That’s a Wrap

By David DiazDecember 20, 2023

That’s a Wrap

GRAF ORLOCK with SUPERVOID CHORALE ENSEMBLE, DANGERS, and THOU at the Echoplex, Los Angeles, December 15, 2023, and Chain Reaction, Anaheim, December 16, 2023.

In 2008, I met Jason Schmidt in an Ancient History class or maybe it was while I stealing a sandwich from the student store. He complimented my Pig Destroyer sweater, then made fun of me for unironically listening to Deicide on my iPod Nano. Later, he asked if I’d ever heard of his band, Graf Orlock, which I hadn’t, so I looked them up on YouTube and was decimated by the technicality and quality that punished my ears. After I attended my first “Graf” show a month later at an Orange County screen-printing shop, the rest was history. 

Then last weekend, on Friday and Saturday at the Echoplex in Los Angeles and Chain Reaction in Anaheim, respectively, Graf closed the curtain on a 20 year career of their unique brand of hardcore, or “cinemagrind,” with support from bands who were all part of Graf’s history in some important way.
At the Echoplex on Friday, the Los Angeles experimental post-metal two piece, Supervoid Chorale Ensemble opened. It was my first time seeing them, and I was expecting this super-group to be good considering the other projects both members are a part of, but I was downright impressed.

The inimitable Los Angeles band Dangers followed, catapulting the room into a frenzy with their pensive, no-bullshit brand of hardcore. The singer, Al, half-jokingly reminded us that “it’s clear that [their] band hasn’t made a difference, but also that [they’re] still needed”—and that’s shockingly true. With a nearly two-decade catalog of unforgettable riffs and lyrics, they played songs like “Half Brother, All Cop,” “Opposable,” and “Loose Cigarettes,” and their unfortunately evergreen social commentary hit harder than ever.

Next up were the Louisiana sludge/doom legends, Thou, and they immediately made us grimace and bang our heads. Since 2004, this prolific six piece rarely fails to brutalize your aura in Drop B or F# (and others), while taking you on a thundering spiritual journey.

Graf Orlock finished off the night. Sardonically cued sound-bites from definitive ’80s, ’90s and ’00s action movies bobsledded us down memory lane as the band cherry-picked from their expansive discography—certified classics such as “Murder on the MTA,” “Economically Viable,” “50 Year Storm,” and “Captives of the Thuggee.” The songs felt like my personal property now that I’ve seen Graf perform live for maybe the 20th time. Never a disappointing spectacle.

This ushered me towards night two: their final show at Chain Reaction in Anaheim. For the last time, they set up on the floor of the venue. Staged in front of a Christmas tree and a pile of cardboard “doombox” stereos, the finality of everything set in. They were the only band billed, and it really felt like they had planned the ultimate holiday party from hell. After a short set, Graf held an intermission and a raffle, or “Graffle,” to give away things like the stencil for one of their many unnecessarily intricate record jackets, and then set back up for the final scenes of their epic saga.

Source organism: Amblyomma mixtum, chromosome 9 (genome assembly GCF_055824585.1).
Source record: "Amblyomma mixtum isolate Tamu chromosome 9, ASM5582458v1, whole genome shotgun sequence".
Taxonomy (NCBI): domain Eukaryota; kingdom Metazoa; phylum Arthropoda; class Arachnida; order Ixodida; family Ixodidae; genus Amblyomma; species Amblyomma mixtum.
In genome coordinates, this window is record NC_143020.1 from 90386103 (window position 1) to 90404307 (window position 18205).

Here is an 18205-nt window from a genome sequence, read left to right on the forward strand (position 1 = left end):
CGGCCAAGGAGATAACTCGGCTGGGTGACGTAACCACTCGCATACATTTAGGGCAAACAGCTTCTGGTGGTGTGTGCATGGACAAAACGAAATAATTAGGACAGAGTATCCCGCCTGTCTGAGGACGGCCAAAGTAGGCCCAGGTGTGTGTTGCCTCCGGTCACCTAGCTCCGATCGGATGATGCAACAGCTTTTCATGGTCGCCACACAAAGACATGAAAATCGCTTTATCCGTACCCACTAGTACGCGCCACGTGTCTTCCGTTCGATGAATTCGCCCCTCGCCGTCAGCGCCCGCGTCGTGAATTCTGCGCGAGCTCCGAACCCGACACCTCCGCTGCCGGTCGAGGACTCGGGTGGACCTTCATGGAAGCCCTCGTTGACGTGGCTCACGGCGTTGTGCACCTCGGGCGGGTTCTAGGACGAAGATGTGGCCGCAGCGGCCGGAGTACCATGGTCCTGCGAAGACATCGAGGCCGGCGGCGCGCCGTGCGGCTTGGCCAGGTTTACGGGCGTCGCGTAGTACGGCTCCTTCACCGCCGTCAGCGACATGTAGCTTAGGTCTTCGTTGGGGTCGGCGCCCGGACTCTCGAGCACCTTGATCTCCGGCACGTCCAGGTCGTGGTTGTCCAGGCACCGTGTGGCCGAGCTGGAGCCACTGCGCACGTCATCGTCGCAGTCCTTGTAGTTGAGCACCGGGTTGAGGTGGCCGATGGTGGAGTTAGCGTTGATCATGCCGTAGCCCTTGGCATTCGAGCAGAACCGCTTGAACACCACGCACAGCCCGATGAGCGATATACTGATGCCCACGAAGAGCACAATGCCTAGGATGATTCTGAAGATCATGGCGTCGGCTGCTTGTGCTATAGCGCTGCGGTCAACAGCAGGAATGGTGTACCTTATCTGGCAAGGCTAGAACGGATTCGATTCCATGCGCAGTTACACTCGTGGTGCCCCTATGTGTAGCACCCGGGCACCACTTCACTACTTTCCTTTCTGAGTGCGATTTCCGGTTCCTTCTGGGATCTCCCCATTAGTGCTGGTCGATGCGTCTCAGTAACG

In addition to some of the hits from the night before, they added bangers like “A Shocking Interrogation,” “Franky; Buying Dog Food,” and “Difficult Decisions in the Yutani Mess Hall.” Before the night was over, Jason paused to remind us how many shows the band had played at Chain Reaction (50+) and thanked everyone for being a part of this messed-up family. It was truly saddening to see the end of such a long love affair.

We sneered at the band one more time and looked at one another—at hundreds of others we’ve grown up with over the past two decades without even knowing it—and it was tough to hear Graf start their beloved show-ender and Jurassic Park–inspired wrecker, “The Dream Left Behind,” as someone threw the Christmas tree into the crowd. The final riffs rang out as the Douglas fir made its rounds, the entire band leapt forward, and we hoisted them above our heads. With the closing sample ringing out like a sonata, the band crowd-surfed into that 70-foot wave just like Bodhi from Point Break: maybe to juke the feds, maybe to die in the whitewater, but definitely to show the world that the human spirit is still alive and eternally annoyed with you.


Photo of Dangers onstage by contributor.

LARB Short Take live event reviews are published in partnership with the nonprofit Online Journalism Project and the Independent Review Crew.

LARB Contributor

David Diaz is a writer and educator living in Los Angeles, CA, who holds an MFA from CSU Long Beach. His poetry has been published by Tia Chucha PressSan Pedro River ReviewQuerencia Press, and Tiny Splendor, and his freelance journalism can be found in Locale Magazine and L.A. Taco. 


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